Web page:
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Double or Nothing? Sylvia Barack Fishman

Double or Nothing? By Sylvia Barack Fishman

Double or Nothing? by Sylvia Barack Fishman

Condition - Good
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A lively and accessible look at Jewish intermarriage and its familial and cultural effects.

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Double or Nothing? Summary

Double or Nothing? by Sylvia Barack Fishman

Some observers believe America's promises are dramatically fulfilled by marriage across boundaries. Following their hearts rather than familial and communal preferences, intermarried couples illustrate the triumph of such Romantic values as the sanctity of the individual and the sacredness of personal passions. Intermarriages are also touted as emblems of increased tolerance. If intermarriage is a blessing, American Jews are among the prime beneficiaries. Recent statistical studies show that about half of all recent marriages involving a Jew have been to non-Jews. Many of these Jews maintain at least some ties to their own ethnoreligious heritage. At the same time, very few of the non-Jews marrying Jewish men and women today convert to Judaism. The same cultural tolerance that nurtures mixed marriage also promotes the idea that each partner can maintain his or her own distinctive, premarriage identity. Thus, the homes they form include two religious identities, and, often, two or more ethnic identities. The American Jewish resistance to intermarriage held by earlier generations has given way to the view that intermarriage is normative in the American milieu. But what is the impact of mixed marriage on Jews and Judaism? Concerned that intermarriage may weaken American Jewish vitality, many wonder: Will the blessing of American openness cause Jewish culture to be virtually loved out of existence in twenty-first-century America? This provocative question frames Fishman's study. Drawing on more than 250 original interviews with mixed-married men and women, focus group discussions with their teenaged children, materials produced by communal, secular, and religious organizations, and conferences, books, and films created by and for interfaith audiences, Fishman examines family dynamics in mixed-married households. She looks at the responses of Jewish and non-Jewish family and friends. She investigates how theDecember dilemma plays itself out in diverse mixed Jewish households and explores popular cultural depictions of mixed marriages in fiction, film, television, and in material artifacts such as the Mixed Message Greeting Card Company. Fishman concludes with a look at Jewish communal responses from rabbis, schools, and synagogues, and the Jewish community to the potential demographic crisis resulting from mixed marriages. While understanding and accepting the cultural imperatives that have produced high intermarriage rates, Fishman emphasizes the key role of education in creating Jews who seek to remain affiliated. As one reviewer points out, her book offers awell-thought-out response to a problem that has generated more hysteria than reasoned analysis.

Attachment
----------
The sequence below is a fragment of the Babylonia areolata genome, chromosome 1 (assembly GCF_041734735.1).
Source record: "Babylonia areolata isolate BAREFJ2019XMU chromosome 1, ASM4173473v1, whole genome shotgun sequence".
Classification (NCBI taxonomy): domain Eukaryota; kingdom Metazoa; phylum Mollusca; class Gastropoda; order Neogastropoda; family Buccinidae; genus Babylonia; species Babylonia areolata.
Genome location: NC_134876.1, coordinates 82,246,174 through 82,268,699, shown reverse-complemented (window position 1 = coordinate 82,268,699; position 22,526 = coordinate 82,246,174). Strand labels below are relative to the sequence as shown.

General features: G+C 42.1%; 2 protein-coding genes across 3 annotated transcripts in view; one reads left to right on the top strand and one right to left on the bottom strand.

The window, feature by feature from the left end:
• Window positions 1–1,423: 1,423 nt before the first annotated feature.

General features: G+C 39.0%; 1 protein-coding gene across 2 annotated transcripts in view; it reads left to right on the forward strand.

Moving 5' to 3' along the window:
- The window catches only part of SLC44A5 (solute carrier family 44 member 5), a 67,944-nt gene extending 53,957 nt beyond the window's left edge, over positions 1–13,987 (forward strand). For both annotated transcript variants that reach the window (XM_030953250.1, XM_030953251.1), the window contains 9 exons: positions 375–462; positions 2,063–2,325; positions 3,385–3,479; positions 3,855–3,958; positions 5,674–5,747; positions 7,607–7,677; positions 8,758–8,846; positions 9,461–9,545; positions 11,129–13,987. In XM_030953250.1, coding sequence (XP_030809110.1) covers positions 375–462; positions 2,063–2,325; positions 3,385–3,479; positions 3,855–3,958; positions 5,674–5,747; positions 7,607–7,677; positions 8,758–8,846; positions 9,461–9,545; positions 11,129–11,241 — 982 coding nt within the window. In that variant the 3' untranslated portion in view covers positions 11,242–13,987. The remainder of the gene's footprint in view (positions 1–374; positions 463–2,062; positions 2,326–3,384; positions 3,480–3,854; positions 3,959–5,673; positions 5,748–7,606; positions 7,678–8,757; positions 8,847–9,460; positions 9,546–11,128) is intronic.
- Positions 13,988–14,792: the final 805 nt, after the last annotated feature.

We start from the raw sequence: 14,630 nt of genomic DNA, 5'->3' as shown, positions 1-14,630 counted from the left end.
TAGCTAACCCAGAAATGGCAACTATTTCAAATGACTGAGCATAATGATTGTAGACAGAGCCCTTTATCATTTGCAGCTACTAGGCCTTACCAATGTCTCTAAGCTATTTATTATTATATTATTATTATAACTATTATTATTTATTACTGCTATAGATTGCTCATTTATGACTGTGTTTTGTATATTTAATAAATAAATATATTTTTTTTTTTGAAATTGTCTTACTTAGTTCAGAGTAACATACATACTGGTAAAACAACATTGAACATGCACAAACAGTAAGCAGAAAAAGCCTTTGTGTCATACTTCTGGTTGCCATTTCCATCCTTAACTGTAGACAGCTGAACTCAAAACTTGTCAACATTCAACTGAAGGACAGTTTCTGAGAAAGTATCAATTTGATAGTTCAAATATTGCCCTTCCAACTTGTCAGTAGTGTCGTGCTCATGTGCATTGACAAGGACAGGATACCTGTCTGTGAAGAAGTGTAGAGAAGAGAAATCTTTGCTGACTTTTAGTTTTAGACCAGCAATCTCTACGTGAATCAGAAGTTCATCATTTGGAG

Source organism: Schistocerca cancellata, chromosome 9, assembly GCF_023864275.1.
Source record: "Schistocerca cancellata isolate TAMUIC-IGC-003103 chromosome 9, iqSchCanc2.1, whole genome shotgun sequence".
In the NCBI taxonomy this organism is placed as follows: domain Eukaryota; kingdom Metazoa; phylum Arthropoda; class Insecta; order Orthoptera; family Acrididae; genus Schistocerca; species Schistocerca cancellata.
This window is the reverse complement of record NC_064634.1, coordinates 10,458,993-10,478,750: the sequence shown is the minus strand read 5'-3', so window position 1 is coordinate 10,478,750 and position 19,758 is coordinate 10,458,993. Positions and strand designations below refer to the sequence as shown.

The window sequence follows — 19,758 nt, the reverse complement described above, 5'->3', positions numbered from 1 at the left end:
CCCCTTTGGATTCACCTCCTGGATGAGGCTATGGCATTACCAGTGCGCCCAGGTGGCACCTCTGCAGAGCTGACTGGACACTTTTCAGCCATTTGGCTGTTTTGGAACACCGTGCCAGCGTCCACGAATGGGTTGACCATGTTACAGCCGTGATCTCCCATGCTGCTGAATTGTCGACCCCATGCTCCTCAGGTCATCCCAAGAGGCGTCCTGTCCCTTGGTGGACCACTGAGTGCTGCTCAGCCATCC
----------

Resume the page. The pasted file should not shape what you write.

Double or Nothing? Reviews

Fishman... employs the social scientist's eye to explore family dynamics in order to illuminate the larger social and psychological dimensions of mixed marriages... Fishman's research reaches beyond the topic of mixed marriage to describe the complexion of American life in general, its perceptions, strengths and stereotypes. - Publishers Weekly; Whereas previous studies have focused on numbers... [Fishman] brings the carefully researched stories of 254 mixed-married, intermarried and converted adults... In the process, she ends up describing an enormous hybrid sub-culture of North American Judeo-Christian families that differs 'strikingly' from all other American Jews... [An] insightful book. - Jerusalem Post; What, another book on intermarriage? Yes, and this one is a must-read... Fishman provides a nuanced view of the processes through which families negotiate their 'ethno-religious identity.' - Jewish Book World; The book intersperses comments from the respondents into the text, which makes for interesting, accessible reading and also humanizes these much-discussed issues. Fishman also shows how interfaith families are depicted in American literature, film and popular culture and looks at the issue of intermarriage in Jewish societies historically. - New York Jewish Week

About Sylvia Barack Fishman

Sylvia Barack Fishman directs the program in Contemporary Jewish Life in the Near Eastern and Judaic Studies Department at Brandeis University, where she is a professor. She is co-director of the Hadassah-Brandeis Institute. Her most recent book is Jewish Life and American Culture (2000).

Additional information

Double or Nothing? by Sylvia Barack Fishman
Used - Good
Brandeis University Press
Book picture is for illustrative purposes only, actual binding, cover or edition may vary.
This is a used book - there is no escaping the fact it has been read by someone else and it will show signs of wear and previous use. Overall we expect it to be in good condition, but if you are not entirely satisfied please get in touch with us

Customer Reviews - Double or Nothing?